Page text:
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Federal grant helps Oklahoma digitize African American archives

With the $93,000 grant, OHS hired a project coordinator and an imaging specialist for a year and purchased a scanner for digitizing.

OKLAHOMA CITY — The Oklahoma Historical Society (OHS) announced the use of a federal grant to identify and digitize collections of African American history found in state archives.

With the $93,000 grant, OHS hired a project coordinator and an imaging specialist for a year and purchased a scanner for digitizing. The grant was awarded by the National Endowment for the Humanities through the American Rescue Plan, a program that hopes to help humanities jobs and support the reopening and rebuilding of humanities-related programs.

According to OHS, more than 20 collections were identified, including archives of the Tulsa Race Riot Commission, which consists of research and minutes from the commission in 1998.


The Tulsa Race Riot (or often times referred to as the Tulsa Race Massacre) is believed by historians as the single worst incident of racial violence in American history.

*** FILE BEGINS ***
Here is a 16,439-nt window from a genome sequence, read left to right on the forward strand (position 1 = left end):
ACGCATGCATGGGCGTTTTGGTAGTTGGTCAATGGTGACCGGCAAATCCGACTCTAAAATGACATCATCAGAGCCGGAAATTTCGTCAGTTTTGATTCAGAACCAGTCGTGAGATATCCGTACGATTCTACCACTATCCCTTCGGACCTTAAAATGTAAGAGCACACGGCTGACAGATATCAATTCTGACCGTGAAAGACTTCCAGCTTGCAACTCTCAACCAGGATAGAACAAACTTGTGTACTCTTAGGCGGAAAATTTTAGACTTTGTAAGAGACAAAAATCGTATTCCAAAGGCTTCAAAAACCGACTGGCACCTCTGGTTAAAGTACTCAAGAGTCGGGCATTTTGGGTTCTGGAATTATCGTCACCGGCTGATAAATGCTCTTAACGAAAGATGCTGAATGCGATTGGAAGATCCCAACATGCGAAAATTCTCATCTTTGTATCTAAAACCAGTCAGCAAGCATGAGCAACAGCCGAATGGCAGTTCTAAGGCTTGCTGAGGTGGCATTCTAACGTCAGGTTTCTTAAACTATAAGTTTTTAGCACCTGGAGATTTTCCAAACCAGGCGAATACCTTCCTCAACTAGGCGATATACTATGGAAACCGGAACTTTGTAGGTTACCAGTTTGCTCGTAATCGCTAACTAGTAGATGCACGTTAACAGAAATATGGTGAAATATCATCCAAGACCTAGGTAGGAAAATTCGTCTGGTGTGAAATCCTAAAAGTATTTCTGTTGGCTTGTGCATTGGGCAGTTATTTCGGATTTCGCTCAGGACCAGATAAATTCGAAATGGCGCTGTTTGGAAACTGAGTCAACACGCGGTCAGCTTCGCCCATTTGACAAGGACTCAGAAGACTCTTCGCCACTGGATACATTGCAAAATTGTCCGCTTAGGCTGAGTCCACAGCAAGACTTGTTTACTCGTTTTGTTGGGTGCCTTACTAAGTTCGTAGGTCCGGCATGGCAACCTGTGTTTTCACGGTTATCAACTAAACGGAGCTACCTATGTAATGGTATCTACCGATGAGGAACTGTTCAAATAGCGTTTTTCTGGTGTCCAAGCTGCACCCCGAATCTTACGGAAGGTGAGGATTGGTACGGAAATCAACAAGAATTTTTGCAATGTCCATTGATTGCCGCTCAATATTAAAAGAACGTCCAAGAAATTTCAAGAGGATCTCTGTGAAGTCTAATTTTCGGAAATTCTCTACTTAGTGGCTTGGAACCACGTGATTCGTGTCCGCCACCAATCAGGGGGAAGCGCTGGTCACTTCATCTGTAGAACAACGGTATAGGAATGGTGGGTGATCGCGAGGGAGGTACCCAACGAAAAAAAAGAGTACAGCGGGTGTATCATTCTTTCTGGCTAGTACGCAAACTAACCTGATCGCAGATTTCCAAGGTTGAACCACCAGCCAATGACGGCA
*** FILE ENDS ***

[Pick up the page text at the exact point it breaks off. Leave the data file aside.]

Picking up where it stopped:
In 1921, between May 31 and June 1, more than one thousand homes and businesses were destroyed belonging to the previously successful Black population of the city of Tulsa. Deaths range from fifty to three hundred. 

Tulsa had been placed under martial law, and the state's second-largest African American community, "Black Wall Street" had been burned to the ground.

Other collections found and digitized listed by OHS include:

  • F.D. Moon, a Black educator, principal and administrator
  • Ada Lois Sipuel Fisher, a prominent civil rights activist known for challenging Oklahoma segregation laws
  • Zella Patterson material from the town of Langston and Langston University
  • Oklahoma African American Educators Hall of Fame
  • African American school records
  • Kames L and Lois L. Mosley, director of the Langston University Extension Service

Some of the digitized materials are available now on the Gateway to Oklahoma History website while the rest will be uploaded throughout the year.

To learn more about the Oklahoma Historical Society, you can visit their website here.

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